Trying to Clear Up Dissociative Fugue Disorder

Most people do not understand the intricacies that come along with a fugue, or dissociative fugue, diagnosis, including doctors. It is a complicated diagnosis that almost always is made retroactively. It involves amnesia, but there is far more to it than not remembering an event or a time in one's life. Fugue is one of the many mental illnesses that could quite literally happen to anyone, at any time, without any warning or symptoms that can be diagnosed prior to them leaving.

When a person intentionally, but unexpectedly, leaves home in search of who they are because they do not recognize their life, those around them, or their current circumstances, this is often the beginning of fugue. However, since the person just up and left, it's not often diagnosed until after the person's return. The person typically does not have any idea what is going on, but instead, is full of confusion about their own identity. Nothing around them seems familiar, and they do not know why.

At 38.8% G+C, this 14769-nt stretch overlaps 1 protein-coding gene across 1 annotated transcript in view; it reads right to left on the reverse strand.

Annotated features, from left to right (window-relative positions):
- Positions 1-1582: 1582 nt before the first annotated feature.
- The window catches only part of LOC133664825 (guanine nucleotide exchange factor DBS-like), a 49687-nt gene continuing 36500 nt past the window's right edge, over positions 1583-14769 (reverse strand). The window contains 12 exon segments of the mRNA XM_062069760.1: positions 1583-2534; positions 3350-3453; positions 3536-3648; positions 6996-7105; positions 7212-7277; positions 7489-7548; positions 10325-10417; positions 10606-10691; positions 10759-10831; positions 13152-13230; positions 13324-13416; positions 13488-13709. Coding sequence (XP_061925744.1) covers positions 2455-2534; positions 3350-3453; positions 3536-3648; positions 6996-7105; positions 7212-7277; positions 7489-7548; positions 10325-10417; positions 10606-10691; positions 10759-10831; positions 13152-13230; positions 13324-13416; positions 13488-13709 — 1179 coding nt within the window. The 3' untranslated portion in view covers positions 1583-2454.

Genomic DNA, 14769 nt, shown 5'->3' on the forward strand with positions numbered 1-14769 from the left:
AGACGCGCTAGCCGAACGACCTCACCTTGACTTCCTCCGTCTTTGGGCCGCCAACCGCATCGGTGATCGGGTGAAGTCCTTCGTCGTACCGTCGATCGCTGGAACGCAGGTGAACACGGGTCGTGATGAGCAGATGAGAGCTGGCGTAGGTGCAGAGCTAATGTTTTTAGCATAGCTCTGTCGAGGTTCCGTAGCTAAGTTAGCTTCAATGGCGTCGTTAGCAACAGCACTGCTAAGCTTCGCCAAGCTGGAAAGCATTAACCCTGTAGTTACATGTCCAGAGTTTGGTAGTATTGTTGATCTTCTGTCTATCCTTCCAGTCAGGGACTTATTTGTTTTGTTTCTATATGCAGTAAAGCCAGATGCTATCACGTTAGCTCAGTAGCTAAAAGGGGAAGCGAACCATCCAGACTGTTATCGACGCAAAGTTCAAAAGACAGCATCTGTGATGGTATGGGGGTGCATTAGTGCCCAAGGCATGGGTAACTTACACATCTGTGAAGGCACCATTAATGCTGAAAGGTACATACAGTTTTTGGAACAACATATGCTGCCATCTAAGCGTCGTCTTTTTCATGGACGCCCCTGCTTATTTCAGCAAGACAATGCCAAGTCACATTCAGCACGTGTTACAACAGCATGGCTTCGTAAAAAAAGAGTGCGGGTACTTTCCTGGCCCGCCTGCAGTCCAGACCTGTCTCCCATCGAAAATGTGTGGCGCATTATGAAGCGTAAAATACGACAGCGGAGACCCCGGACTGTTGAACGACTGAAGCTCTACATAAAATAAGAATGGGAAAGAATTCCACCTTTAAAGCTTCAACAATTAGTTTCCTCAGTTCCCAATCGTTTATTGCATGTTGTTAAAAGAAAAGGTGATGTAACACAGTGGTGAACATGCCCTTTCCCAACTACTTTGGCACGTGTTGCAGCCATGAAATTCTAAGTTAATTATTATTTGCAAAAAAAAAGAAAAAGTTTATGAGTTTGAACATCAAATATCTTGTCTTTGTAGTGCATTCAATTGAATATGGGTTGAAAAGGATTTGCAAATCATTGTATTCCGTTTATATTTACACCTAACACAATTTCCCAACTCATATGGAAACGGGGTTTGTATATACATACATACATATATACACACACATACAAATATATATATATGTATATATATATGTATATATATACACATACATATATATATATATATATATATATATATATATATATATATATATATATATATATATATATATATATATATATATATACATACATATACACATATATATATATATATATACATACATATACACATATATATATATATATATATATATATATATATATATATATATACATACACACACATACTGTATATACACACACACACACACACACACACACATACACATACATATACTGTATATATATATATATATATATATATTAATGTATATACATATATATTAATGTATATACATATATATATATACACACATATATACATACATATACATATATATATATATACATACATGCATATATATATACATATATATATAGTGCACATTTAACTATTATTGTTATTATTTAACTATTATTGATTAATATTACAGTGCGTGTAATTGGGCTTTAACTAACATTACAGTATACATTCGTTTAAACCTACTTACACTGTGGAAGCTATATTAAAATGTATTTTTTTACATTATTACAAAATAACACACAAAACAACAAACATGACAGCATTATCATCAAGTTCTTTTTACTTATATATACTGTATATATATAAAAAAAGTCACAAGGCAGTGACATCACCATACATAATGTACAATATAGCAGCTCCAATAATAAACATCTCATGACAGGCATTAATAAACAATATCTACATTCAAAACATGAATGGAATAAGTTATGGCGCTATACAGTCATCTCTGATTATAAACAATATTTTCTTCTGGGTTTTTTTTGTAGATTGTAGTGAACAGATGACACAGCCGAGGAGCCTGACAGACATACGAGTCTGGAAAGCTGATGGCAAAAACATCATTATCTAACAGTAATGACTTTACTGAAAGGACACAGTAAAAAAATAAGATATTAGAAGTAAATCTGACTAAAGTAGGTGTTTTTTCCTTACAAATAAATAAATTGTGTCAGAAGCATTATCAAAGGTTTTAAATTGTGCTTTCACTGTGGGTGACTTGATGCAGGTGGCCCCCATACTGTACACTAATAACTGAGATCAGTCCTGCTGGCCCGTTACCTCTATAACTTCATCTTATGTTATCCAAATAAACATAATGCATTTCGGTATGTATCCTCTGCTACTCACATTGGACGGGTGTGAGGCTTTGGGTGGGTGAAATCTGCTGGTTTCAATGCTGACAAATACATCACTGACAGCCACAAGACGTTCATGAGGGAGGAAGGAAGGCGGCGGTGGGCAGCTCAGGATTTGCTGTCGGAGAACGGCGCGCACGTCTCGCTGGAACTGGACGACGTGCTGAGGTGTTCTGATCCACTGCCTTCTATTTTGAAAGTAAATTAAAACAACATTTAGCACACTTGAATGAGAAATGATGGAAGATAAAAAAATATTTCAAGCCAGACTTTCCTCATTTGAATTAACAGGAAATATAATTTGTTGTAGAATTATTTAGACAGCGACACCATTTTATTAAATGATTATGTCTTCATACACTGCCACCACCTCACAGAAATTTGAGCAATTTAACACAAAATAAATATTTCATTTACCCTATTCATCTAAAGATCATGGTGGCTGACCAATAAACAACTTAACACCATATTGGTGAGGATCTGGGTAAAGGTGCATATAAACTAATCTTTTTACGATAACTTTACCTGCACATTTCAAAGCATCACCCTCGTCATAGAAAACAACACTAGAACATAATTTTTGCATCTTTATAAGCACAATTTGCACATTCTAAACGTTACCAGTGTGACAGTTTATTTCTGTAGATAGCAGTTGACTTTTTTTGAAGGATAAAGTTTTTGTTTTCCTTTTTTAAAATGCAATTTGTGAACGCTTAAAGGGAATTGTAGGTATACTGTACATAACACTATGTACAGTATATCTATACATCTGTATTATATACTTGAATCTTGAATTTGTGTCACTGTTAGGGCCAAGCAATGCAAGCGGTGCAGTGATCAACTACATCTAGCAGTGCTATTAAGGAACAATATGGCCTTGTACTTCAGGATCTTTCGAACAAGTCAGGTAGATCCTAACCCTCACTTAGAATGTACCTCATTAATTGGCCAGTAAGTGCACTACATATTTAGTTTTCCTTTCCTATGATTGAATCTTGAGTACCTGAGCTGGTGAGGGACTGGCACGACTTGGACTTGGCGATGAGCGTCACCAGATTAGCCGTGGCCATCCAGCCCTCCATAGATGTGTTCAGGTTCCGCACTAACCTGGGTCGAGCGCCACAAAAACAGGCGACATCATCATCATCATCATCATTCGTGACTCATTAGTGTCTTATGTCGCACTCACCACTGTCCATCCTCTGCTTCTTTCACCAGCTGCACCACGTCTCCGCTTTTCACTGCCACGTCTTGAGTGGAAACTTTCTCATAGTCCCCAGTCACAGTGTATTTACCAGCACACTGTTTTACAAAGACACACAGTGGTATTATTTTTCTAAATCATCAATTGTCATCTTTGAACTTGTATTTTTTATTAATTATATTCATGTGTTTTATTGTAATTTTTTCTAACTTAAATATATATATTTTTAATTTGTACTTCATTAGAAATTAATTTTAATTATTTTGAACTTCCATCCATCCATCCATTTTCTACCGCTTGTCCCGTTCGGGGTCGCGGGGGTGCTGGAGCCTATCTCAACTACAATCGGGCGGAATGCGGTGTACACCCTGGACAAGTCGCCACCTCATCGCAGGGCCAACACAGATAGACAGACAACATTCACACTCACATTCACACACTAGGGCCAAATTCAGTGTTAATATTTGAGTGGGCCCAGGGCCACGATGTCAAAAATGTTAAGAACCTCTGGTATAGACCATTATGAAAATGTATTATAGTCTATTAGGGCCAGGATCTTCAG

Normally, after some time, the person will regain their former personality and identity, but since they are living a life elsewhere with new surroundings, they just as abruptly leave and head towards home. Once there, the dissociative fugue diagnosis often follows. The life that was lived during the fugue state is difficult to remember, and even hard to explain, for most people. Most of those diagnosed with dissociative fugue never recall much, if any, of their life while in that state.

Reference

Grohol, J.M. "Dissociative Fugue Symptoms." PsychCentral (Website). (2014).
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